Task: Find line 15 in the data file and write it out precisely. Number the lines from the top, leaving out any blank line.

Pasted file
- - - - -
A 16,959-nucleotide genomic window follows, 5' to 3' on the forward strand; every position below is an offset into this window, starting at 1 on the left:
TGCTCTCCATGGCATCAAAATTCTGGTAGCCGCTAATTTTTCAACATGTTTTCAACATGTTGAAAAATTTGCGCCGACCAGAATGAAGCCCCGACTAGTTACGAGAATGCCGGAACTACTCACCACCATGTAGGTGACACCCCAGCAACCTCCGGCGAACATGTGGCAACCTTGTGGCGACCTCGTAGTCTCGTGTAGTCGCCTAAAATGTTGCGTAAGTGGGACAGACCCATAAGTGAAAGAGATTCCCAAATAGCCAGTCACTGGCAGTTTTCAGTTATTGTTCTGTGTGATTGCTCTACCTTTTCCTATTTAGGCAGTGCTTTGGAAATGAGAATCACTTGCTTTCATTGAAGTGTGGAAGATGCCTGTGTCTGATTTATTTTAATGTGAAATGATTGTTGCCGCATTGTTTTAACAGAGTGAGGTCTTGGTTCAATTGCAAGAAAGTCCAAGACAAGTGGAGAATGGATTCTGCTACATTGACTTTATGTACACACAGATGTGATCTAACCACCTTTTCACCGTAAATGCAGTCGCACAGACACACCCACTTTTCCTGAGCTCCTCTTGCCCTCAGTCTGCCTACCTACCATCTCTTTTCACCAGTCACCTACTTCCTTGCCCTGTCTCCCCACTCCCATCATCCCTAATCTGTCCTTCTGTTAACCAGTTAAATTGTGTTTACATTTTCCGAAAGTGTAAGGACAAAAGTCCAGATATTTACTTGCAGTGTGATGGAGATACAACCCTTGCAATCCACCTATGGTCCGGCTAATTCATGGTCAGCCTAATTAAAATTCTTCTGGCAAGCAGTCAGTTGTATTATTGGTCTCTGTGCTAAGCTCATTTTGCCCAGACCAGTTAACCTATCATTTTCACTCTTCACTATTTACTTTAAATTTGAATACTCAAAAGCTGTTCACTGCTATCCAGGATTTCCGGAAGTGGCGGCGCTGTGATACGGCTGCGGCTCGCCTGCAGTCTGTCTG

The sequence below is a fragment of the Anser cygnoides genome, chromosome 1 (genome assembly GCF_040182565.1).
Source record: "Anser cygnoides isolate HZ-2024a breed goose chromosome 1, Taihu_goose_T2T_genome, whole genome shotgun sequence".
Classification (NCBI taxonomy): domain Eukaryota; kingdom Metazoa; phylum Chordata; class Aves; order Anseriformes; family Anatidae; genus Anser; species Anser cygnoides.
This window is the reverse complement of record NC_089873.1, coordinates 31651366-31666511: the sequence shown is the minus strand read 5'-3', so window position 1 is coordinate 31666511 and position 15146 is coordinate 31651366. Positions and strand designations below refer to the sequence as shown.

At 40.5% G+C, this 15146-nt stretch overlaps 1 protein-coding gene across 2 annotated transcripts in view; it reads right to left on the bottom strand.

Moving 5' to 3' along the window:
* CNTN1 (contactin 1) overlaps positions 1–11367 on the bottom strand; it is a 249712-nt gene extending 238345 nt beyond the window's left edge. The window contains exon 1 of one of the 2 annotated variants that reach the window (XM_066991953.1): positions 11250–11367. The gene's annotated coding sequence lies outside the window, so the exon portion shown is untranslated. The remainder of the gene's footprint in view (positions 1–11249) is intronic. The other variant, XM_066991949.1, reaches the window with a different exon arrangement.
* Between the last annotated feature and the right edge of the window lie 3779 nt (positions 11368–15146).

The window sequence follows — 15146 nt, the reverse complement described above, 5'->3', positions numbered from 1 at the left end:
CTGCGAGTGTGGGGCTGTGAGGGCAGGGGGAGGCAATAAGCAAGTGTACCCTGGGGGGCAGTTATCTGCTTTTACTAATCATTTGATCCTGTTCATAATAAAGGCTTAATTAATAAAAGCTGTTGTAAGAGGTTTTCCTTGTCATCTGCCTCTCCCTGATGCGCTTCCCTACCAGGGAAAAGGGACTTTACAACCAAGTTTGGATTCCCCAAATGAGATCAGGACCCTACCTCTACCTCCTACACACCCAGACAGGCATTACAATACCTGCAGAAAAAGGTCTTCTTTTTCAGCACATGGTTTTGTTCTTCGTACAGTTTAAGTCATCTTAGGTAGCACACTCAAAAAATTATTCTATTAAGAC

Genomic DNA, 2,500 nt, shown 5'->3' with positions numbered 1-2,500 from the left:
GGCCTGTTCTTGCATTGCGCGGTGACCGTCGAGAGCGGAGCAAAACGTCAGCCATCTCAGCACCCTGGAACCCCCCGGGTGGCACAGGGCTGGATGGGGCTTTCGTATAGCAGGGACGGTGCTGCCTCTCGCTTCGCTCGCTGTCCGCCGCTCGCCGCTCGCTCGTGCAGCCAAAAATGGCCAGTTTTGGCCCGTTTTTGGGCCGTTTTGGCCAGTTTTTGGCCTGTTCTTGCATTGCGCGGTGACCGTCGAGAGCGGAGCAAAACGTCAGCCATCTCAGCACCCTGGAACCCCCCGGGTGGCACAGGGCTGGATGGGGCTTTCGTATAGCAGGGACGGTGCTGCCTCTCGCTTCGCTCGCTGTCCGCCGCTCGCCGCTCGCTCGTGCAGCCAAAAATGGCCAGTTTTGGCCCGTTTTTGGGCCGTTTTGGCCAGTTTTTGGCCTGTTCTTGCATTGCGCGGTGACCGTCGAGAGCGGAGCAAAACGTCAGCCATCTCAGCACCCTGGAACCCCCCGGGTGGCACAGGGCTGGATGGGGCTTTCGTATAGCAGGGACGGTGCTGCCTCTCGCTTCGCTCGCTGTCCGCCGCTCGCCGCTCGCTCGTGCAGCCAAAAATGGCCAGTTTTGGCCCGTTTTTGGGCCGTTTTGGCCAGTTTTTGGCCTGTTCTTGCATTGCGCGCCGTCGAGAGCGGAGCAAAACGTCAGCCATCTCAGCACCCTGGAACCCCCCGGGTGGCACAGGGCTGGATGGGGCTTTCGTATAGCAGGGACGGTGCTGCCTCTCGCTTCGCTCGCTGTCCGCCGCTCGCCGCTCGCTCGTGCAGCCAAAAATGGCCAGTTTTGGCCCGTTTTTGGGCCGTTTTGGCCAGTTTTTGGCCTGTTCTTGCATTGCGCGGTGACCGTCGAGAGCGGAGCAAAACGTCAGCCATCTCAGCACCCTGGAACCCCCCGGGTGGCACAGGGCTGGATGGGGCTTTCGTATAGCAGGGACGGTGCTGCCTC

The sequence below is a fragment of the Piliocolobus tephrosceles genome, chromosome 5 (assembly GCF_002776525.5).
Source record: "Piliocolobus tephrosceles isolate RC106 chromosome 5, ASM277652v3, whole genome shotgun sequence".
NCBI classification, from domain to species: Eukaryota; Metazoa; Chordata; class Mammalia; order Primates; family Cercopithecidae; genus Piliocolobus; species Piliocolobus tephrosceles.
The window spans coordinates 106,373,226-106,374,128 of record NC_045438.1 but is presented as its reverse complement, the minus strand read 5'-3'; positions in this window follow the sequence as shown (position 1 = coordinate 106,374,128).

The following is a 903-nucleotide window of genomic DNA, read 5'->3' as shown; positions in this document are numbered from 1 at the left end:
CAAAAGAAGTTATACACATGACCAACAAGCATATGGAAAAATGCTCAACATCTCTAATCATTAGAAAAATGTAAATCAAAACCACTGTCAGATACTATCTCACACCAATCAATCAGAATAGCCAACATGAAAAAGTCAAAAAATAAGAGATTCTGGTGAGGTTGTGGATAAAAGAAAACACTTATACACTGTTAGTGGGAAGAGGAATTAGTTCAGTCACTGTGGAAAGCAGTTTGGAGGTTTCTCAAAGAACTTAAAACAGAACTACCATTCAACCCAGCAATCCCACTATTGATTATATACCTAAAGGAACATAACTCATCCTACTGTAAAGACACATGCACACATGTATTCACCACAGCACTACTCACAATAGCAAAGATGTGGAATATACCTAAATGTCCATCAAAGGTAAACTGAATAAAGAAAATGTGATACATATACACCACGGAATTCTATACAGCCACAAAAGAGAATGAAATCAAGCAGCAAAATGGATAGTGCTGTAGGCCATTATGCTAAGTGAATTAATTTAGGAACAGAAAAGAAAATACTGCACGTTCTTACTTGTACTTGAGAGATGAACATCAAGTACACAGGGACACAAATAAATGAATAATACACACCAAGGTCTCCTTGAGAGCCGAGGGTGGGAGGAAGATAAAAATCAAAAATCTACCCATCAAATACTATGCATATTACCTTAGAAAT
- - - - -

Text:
The sequence below is a fragment of the Piliocolobus tephrosceles genome, chromosome 5 (assembly GCF_002776525.5).